When I was buying things, I almost always bought used.
Having started this blog, I’ve had many conversations with people about consumerism and the ways we choose to spend our dollars. Turns out, most of the people I know buy used, particularly when it comes to kids’ clothing. Fantastic.
Buying used is easy. And, it’s fun.
In 2011, I decided to stop buying new clothes, not just for my kids (as I always did), but for me as well. I’ve cheated a couple times, but mostly I’ve been rockin’ your grand dad’s clothes and lookin’ incredible (in this coat from that thrift shop down the road).
The benefits of buying used clothes are many:
- You save money.
- You save things from going to the dump.
- Often, you support a charity.
- You get to create your own style (rather than having GAP do it for you.)
- You can get better quality clothing without spending a fortune, and often, it lasts longer.
- You have less negative environmental and social impact.
And #6 is a HUGE one.
As part of a school project for my degree, I researched the true cost (environmental and social) of a pair of jeans. It changed my life. You can read about my findings here.
You might be wondering, why is The Fasting Consumer not simply buying used instead of not buying at all? After all, one of my number one mandates is to cut-back on the environmental and social impact of consumerism, and buying used does a good job of this.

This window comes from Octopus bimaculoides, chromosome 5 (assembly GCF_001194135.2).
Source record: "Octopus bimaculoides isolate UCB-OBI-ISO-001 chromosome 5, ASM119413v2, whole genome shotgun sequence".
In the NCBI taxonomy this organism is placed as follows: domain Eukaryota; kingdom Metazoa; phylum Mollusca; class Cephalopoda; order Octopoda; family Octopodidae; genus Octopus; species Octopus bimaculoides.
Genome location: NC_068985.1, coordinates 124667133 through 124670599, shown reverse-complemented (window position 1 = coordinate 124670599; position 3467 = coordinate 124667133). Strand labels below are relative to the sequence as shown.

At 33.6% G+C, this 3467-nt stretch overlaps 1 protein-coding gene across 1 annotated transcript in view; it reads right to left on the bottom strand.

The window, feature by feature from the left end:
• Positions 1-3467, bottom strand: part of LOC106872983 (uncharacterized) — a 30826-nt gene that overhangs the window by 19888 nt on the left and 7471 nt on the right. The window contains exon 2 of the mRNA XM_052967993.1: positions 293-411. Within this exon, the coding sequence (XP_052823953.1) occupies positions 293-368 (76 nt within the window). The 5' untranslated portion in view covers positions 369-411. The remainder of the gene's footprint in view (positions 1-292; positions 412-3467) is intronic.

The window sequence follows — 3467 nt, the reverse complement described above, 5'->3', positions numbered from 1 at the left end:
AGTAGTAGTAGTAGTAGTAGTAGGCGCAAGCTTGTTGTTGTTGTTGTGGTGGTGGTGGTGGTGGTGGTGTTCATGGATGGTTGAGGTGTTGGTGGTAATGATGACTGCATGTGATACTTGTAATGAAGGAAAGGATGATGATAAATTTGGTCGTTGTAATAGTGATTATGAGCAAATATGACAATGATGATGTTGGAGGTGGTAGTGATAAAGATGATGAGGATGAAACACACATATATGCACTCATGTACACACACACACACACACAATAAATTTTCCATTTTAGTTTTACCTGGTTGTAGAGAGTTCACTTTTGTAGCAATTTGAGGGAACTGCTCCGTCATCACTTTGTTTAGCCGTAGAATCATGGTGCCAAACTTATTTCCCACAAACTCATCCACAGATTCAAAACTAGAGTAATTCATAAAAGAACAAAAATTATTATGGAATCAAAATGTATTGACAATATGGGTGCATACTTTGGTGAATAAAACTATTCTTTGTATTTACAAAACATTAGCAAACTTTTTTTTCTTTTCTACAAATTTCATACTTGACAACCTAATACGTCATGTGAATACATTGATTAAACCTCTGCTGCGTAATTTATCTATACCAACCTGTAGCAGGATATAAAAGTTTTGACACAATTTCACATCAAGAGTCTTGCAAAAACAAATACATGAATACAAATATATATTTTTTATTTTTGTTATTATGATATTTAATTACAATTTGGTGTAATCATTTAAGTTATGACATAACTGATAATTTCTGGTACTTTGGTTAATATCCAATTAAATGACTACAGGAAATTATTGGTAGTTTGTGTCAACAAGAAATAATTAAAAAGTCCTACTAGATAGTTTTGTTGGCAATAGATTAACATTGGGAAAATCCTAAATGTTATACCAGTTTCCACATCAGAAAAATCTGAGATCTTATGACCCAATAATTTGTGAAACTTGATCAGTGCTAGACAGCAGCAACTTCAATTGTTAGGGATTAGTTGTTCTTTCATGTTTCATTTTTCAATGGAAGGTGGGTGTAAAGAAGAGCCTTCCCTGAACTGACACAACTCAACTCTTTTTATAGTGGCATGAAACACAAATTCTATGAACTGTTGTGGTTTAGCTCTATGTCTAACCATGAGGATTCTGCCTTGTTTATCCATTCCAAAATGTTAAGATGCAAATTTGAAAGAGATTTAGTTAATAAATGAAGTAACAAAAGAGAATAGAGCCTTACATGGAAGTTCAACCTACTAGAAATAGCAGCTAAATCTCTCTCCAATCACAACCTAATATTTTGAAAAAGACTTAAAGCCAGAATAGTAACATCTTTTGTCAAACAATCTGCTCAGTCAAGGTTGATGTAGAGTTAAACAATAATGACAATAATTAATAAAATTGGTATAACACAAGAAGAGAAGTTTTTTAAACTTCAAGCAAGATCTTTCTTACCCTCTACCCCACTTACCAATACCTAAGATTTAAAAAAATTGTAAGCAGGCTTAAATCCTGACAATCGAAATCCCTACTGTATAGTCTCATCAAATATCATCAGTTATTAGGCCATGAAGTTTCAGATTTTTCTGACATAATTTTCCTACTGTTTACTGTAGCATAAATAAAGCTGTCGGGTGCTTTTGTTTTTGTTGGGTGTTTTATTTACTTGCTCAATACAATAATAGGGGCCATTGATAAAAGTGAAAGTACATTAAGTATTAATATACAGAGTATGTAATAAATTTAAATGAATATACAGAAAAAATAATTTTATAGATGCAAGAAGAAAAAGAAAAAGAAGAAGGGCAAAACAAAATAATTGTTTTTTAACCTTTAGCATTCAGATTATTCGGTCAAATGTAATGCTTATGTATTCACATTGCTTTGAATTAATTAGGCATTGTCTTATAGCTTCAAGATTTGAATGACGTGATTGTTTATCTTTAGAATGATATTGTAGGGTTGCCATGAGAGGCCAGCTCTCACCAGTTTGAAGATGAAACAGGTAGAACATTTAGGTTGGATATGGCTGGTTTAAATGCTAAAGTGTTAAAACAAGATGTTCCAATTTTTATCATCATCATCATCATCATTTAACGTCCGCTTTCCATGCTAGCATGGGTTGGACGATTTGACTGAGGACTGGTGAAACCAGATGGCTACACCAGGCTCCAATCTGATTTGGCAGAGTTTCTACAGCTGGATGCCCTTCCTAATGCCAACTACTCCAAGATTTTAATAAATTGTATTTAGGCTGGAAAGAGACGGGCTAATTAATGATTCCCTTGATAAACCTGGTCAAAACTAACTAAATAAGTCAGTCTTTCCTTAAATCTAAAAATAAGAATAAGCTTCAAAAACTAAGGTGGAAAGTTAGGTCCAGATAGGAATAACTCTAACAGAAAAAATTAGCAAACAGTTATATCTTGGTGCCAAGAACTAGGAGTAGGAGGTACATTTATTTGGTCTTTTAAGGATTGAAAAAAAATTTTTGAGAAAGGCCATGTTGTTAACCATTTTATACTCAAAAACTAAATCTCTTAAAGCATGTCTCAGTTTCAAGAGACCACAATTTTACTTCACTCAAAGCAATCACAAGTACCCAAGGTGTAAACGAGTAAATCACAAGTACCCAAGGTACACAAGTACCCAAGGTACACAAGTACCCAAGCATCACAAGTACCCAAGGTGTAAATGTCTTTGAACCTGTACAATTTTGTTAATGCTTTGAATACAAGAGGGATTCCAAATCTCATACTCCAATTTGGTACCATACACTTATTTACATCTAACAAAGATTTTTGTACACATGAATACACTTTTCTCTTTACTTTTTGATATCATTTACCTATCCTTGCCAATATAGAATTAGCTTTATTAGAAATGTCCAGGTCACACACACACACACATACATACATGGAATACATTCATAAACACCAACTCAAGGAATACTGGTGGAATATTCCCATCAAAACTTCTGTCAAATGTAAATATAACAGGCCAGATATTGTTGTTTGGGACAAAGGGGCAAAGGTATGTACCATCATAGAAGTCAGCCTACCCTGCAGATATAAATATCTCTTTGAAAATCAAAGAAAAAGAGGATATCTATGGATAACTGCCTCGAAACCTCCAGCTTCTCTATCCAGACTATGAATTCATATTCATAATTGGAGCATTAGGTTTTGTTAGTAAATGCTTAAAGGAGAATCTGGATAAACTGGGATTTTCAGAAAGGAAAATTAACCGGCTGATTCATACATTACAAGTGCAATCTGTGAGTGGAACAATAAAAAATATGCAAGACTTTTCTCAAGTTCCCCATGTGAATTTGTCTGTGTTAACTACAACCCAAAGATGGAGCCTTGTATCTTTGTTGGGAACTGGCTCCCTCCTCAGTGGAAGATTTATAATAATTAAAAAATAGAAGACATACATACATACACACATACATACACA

But, I wanted to take it a step further, or, rather, a step back.
We’ve got three R’s we’re going to talk about today
We’ve got to learn to
Reduce, Reuse, Recycle
Reduce, Reuse, Recycle …
(Thank you, Jack Johhnson.)
Reduce comes first. I already had a pretty good handle on the reuse and recycle part (with room for improvement, of course), but I wanted to take a good look at reduce. Used stuff is great, but if it turns out I don’t need the stuff in the first place, all the better.
In the past two months, I’ve enjoyed seeing stuff leave my house without seeing new stuff come in. Net loss = success. (My house is on a diet. See Excess Fat Stores.) So far, no less than six large garbage bags and two boxes have been donated, gifted, or consigned. Admittedly, much of that was clothing my kids have outgrown, but a lot of it was just stuff–stuff I didn’t really need, or really love, or really have a use for.
I’m one of those people who attaches a lot of emotion to stuff. Who gave it to me? When? What memories are associated with it? What feelings will be hurt? Seriously, I “feel bad” for the redundant kitchen pot or the pill-y old sweater. How “sad” they must be that I no longer have a use for them … The Velveteen Rabbit was traumatic to my childhood.
But, I’m getting better! Simply realising that I have this issue is liberating. No wonder I want less stuff–the less stuff, the less emotional stress.
The other day my daughter wanted to give away a bunch of her kiddie jewellery. At first, I found myself wanting to object. I justified my own inability to let go by thinking that, later, my daughter will have regrets and that I should protect her from that. How silly!
“I have too much, Mommy, and I don’t really wear these,” she said. Fair enough. And welcome to the anti-stuff club, Sweetie! (Though, I think of the two of us, she was probably there first.)
So, is buying used good? Yes, it’s great. And to all those who buy used, whatever the reason, rock-on. In 2015, I will rejoin you.
But for now, this Thrift Store Junkie, is taking a break. My 3 Rs are:
Reduce, Relax, Rejoice.